Professor Thorn: So, we have reached that magical time, the last drama project of the year. Now, upon graduation from Landen, many of you will go on to pursue your theatre dreams in Broadway, television, the cinema; or if you're really serious by becoming a waiter. This night of scenes is an important opportunity for all of you to, as we say in show business, suck up. Many of my New York heavy-weight theatre friends will be in attendance, so there's a lot more
riding on this evening than just a good grade...possibly a future.
(In Mike's imagination)
Professor Thorn: What can I say, he acts, he directs, he is theatre...Michael Seaver.
Mike: Well I always thought I was kind of good, but I didn't know I was this good. Kate, well ,what are you doing here dressed like that?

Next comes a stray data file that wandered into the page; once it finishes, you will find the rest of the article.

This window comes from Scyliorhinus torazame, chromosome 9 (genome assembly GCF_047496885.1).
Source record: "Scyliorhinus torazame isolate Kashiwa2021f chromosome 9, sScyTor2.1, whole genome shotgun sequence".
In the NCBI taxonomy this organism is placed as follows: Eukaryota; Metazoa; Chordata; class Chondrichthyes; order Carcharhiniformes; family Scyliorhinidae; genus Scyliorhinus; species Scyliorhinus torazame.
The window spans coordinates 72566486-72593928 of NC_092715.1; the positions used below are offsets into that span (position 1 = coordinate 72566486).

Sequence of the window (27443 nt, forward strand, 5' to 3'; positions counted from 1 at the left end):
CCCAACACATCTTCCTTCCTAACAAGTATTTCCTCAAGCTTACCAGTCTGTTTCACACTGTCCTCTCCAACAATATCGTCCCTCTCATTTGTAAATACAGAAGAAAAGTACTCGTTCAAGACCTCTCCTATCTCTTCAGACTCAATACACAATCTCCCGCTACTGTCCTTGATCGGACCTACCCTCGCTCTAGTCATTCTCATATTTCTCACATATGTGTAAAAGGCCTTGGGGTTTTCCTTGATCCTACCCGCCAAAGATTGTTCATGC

Kate: It's your dream, you tell me.
Professor Thorn: And so after two weeks, we will show it to you...
Kate: Mike, stop smiling.
Mike: Oh, sorry, right, I was day dreaming about what could happen...and what you'd be wearing when it did.
(Jason and Maggie are playing basketball)
Maggie: Alright...ooh...and in! And she scores again. It's not even a contest!
Jason: Yep, yep, yep. All in energy in the world out here, and when we get upstairs...zippo.
Maggie: Pardon me?
Jason: Nothing sweetheart.
Maggie: Oh, what was that score? I forgot.
Jason: The score...what's the point... The point is for us to get a little exercise, isn't it?
Maggie: Uh hu, that's why you are losing. Thirteen months younger and he folds like a tent.
Kate: You cheated!
Mike: I did not.
Kate: Let me see the coin.
Mike: Hey, look, I won the toss fair and square...
Jason: Remember what you and I used to flip coins over?
Maggie: Oh, do I! You always called pence.
Jason: I still do.
Mike: Look Kate, you're just being a sore loser.